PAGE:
John W Partington
Suspend disbelief - have an adventure

An Elven Tale: Thorn's Quest

“Gotto Daythorn-Claymore, when go we Christrasters?” Nork asked the same question every evening. It was a reasonable question, considering the Worsh-Rachel had shrivelled to less than a tenth their original size. The Reavers that were left were stronger, swifter, and particularly smarter than their brethren. They were becoming impatient waiting for enlightenment.

Dathon was also tired despite the cool night air which he usually found refreshing. After ten days of skulking around the serf lands, pretending to be a journeyman mason, he hadn’t gotten any closer to the citadel than the outer fortress wall. Even then they hadn’t trusted him enough to allow admittance.

Masons, desperately needed for the fortification, were being rounded up by the dozen. It seemed that even children who could make a passable sand castle were pressed into service.

Dathon knocked the dirt from his tunic. He hadn’t gathered any useful intelligence, not anything they didn’t’ already know anyway. He hadn’t managed to assassinate Edmond, or any of the conspirers’ staff. The best he had don was confirm a few rumors first hand. Rumors that were too conciliatory to be anything other than fact. He had barely escaped the tavern the night before. His line of questioning had been a bit too obvious, and apparently treasonous. Dathon just wasn’t cut out to be a spy.

“Muk nosk greek muk mask. Muk garf nepak,” Dathon gave the answer he gave every night. Nork grunted acceptance. What Dathon said was true. That, of course, didn’t make the answer any more welcome.

“Chune corq uh gotto Leaf,” Dathon ordered, “Corg ugah pak gaff groo chune neep corq corq. Uh nek chune corg, gaff greep nepak moor. Warc gril monk Vier chune corg. Nok mak gaff mak chune corg, gaff nok chune corg. Traw chune warc grill un gotto Leaf chune chune traw moor, gaff nok chune corg.” Nork payed close attention to the string of words, and accompanying gestures that Dathon rambled off. Nork was an excellent messenger. Once he understood his duty he became an invaluable asset. He was stealthy and quick. It was also unlikely he would break under torture if captured, and even if he did Nork’s command of Barter tongue wasn’t good enough to betray any real information.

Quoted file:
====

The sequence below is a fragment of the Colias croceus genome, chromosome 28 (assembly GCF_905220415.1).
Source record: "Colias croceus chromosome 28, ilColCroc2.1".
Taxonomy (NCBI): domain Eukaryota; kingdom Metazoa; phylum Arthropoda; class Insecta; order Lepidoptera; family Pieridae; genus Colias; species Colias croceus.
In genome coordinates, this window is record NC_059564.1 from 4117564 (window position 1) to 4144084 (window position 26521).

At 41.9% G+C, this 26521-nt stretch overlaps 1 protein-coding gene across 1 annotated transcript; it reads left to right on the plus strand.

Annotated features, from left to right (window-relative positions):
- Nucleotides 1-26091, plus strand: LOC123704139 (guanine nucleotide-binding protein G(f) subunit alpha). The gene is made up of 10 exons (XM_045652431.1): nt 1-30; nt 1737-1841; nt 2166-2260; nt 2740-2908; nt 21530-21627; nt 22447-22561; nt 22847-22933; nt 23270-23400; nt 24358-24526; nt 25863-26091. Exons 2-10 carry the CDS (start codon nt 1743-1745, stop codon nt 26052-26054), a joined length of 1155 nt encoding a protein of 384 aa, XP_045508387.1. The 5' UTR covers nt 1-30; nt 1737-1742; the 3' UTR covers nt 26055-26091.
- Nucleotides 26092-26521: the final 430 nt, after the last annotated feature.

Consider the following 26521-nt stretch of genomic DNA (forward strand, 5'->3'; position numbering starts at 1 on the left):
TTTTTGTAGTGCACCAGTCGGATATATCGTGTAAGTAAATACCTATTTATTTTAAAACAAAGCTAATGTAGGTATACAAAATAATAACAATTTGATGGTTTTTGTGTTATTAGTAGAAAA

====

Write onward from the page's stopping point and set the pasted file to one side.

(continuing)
“Questions?” Dathon sighed. He knew what was coming.

“Greek uh gotto Leaf monk?” It was the second question Nork asked every evening.

“Groo chune porg uh gotto uh Oberon,” Dathon gave the same answer he always gave. Nork grunted acceptance without really understanding. Daythorn-Claymore was above Silk-Christrasters by right of marriage. While it was possible somebody was above Daythorn-Claymore, Nork didn’t understand the relationship that caused such an occurrence. Life had been easier in the caves simply waiting for the god to arrive. Nork never really expected he would be the prophet.

“Well, what have we got here?” a guttural voice bellowed in slurred barter tongue. Dathon recognized the accent. It was caused by working a thick, forked tongue around upturned tusks. Turning around Dathon was confronted by five of Vier’s half elf-war trolls.

Three of them stood seven feet tall, and had pitch black eyes. The fourth was eight feet tall with blazing red eyes. The final was nine feet tall, and had eyes the colour of daffodils. All had thick, corded muscles contained under taught, ebony skin. The bone spurs around their joints and on their limbs were augmented by steel breastplates and pot helms. The number of horns on the helmets of the two larger men only indicated their rank in a fashion more obvious than their size or the colour of their eyes.